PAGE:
now has complete rear axle assemblies!
Customers can now efficiently replace
high mileage, worn, noisy, or damaged
rear axles with a fresh, whole axle.
These remanufactured axles are new
to the RockAuto catalog and are available
for select Chevrolet, Dodge Ram, Ford,
GMC, Jeep, and Lincoln cars &
Axle Bearings, Carrier Bearings,
Pinion Nuts, Friction Modifier,
Inner Pinion Bearings, Axle
Seals, and Outer Pinion Bearings
will always be replaced with
new, OE grade parts.
Wheel Studs, Spider and Axle
Gears, Pins, Backing Plates,
Ring and Pinion, replaced
with new if required.
and tooth contact pattern
are precisely inspected on
both drive and coast sides.
complete and sealed
oil and friction modifier
axle shafts and backing plates
down to a custom pallet and
Find the Famous
Brand complete rear axle assemblies
in the "Drivetrain" category
of the RockAuto
friends on TRUCKS! have some nice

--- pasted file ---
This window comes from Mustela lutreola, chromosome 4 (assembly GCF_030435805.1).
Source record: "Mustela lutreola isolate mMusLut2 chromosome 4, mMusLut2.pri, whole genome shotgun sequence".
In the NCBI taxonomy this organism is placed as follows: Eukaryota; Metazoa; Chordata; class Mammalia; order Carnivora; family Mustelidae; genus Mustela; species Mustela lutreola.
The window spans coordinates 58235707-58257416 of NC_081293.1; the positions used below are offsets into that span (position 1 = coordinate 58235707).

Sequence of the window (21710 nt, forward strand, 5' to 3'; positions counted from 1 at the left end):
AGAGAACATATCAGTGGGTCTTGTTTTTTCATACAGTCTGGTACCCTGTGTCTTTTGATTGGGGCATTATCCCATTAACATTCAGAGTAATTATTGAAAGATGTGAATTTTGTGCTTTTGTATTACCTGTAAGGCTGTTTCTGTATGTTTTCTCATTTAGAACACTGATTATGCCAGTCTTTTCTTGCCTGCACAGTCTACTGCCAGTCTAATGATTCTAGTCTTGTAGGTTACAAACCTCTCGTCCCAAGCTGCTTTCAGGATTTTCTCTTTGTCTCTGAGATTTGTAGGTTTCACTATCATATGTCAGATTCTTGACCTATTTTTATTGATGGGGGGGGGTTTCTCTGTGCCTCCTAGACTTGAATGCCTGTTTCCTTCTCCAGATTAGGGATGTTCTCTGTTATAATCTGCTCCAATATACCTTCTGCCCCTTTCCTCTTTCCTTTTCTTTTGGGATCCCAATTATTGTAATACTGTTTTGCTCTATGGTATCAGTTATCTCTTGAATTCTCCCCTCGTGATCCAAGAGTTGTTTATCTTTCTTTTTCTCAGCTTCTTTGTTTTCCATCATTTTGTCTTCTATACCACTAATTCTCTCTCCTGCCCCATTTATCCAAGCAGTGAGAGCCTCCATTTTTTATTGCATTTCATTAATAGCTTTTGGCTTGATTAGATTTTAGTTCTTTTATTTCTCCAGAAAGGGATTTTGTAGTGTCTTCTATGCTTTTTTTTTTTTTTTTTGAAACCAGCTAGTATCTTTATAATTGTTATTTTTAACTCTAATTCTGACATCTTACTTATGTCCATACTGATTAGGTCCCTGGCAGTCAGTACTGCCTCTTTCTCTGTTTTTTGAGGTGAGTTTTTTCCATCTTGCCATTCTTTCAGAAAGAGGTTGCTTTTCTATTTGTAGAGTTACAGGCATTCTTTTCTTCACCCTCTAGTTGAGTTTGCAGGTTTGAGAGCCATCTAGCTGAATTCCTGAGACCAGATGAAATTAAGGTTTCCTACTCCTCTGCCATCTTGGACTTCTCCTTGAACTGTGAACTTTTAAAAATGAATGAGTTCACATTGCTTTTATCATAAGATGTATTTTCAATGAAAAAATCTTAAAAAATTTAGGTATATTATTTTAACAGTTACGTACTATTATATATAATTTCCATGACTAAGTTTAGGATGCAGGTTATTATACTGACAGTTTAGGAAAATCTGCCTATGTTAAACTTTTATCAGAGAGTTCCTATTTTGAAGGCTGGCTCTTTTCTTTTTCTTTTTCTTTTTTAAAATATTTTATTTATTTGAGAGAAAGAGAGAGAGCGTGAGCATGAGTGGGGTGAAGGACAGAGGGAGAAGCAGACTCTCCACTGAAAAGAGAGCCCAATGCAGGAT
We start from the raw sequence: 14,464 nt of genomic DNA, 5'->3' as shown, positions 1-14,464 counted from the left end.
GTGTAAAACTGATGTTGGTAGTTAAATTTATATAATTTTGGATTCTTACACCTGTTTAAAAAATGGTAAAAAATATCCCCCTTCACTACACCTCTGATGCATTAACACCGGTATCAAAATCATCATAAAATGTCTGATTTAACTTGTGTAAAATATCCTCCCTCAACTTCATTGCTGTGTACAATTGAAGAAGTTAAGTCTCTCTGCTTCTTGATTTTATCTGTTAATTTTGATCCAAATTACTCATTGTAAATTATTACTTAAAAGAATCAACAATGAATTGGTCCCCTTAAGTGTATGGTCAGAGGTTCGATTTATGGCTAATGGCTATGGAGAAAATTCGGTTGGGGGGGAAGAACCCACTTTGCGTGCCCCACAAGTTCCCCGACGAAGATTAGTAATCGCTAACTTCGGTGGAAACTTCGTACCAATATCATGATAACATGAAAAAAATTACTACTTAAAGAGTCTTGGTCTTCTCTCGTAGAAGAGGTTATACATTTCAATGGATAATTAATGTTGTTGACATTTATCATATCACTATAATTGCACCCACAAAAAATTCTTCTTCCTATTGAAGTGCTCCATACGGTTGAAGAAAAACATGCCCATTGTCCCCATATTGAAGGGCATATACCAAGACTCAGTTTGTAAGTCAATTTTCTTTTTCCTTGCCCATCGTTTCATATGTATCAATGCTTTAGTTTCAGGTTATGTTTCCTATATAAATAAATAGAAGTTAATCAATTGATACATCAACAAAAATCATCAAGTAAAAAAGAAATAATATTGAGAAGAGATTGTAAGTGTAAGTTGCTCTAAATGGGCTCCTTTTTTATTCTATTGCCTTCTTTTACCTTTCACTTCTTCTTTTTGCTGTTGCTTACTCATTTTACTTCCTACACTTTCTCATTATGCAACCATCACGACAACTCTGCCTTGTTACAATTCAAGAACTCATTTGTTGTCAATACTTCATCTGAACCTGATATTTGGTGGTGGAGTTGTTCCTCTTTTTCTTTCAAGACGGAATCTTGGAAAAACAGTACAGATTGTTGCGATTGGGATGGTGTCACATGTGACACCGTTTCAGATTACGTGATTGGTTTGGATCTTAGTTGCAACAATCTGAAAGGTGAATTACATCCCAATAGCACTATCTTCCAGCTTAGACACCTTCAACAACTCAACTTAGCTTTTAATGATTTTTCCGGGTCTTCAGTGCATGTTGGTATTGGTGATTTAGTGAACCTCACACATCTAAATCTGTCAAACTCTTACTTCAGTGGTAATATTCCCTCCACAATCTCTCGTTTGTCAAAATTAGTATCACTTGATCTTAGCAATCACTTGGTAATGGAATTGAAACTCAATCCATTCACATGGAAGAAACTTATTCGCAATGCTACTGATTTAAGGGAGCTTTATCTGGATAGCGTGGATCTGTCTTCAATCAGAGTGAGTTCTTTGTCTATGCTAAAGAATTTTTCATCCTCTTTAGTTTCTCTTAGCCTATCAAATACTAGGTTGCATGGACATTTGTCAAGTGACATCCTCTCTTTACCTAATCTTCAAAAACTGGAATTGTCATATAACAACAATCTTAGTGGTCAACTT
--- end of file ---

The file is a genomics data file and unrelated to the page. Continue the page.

things to say about RockAuto!
is a forum for owners (and potential
owners) of the limited edition MG
ZT. With the collective knowledge
of its members this is the one stop
shop for anyone owning a MG ZT 260.
The Car: The ZT 260 is
a fully engineered evolution of the
front-wheel drive ZT. Clever installation
techniques have permitted the larger
capacity engine and rear-wheel drive
power-train to be incorporated within
the robust body-shell, without major
visual changes. Below the skin, the
platform is largely new with significant
changes to many functional vehicle
systems to accommodate the revised
drive-line layout, producing a car
of great driving character.
If you are the
administrator or member of a forum
and you would like to see your website